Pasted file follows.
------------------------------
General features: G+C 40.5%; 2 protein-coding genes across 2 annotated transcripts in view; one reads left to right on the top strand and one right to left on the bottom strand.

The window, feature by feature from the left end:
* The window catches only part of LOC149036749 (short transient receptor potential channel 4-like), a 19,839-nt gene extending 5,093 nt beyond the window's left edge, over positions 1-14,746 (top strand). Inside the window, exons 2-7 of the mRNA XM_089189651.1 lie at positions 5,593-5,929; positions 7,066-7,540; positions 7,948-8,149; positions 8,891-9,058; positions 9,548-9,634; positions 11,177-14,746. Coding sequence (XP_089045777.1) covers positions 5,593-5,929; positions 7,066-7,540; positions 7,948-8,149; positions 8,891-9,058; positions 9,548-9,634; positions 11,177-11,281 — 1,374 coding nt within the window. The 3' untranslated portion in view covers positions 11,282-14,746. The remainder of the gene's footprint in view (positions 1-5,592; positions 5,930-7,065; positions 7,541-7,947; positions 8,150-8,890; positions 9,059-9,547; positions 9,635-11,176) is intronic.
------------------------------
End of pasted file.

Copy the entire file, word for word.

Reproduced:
General features: G+C 40.5%; 2 protein-coding genes across 2 annotated transcripts in view; one reads left to right on the top strand and one right to left on the bottom strand.

The window, feature by feature from the left end:
* The window catches only part of LOC149036749 (short transient receptor potential channel 4-like), a 19,839-nt gene extending 5,093 nt beyond the window's left edge, over positions 1-14,746 (top strand). Inside the window, exons 2-7 of the mRNA XM_089189651.1 lie at positions 5,593-5,929; positions 7,066-7,540; positions 7,948-8,149; positions 8,891-9,058; positions 9,548-9,634; positions 11,177-14,746. Coding sequence (XP_089045777.1) covers positions 5,593-5,929; positions 7,066-7,540; positions 7,948-8,149; positions 8,891-9,058; positions 9,548-9,634; positions 11,177-11,281 — 1,374 coding nt within the window. The 3' untranslated portion in view covers positions 11,282-14,746. The remainder of the gene's footprint in view (positions 1-5,592; positions 5,930-7,065; positions 7,541-7,947; positions 8,150-8,890; positions 9,059-9,547; positions 9,635-11,176) is intronic.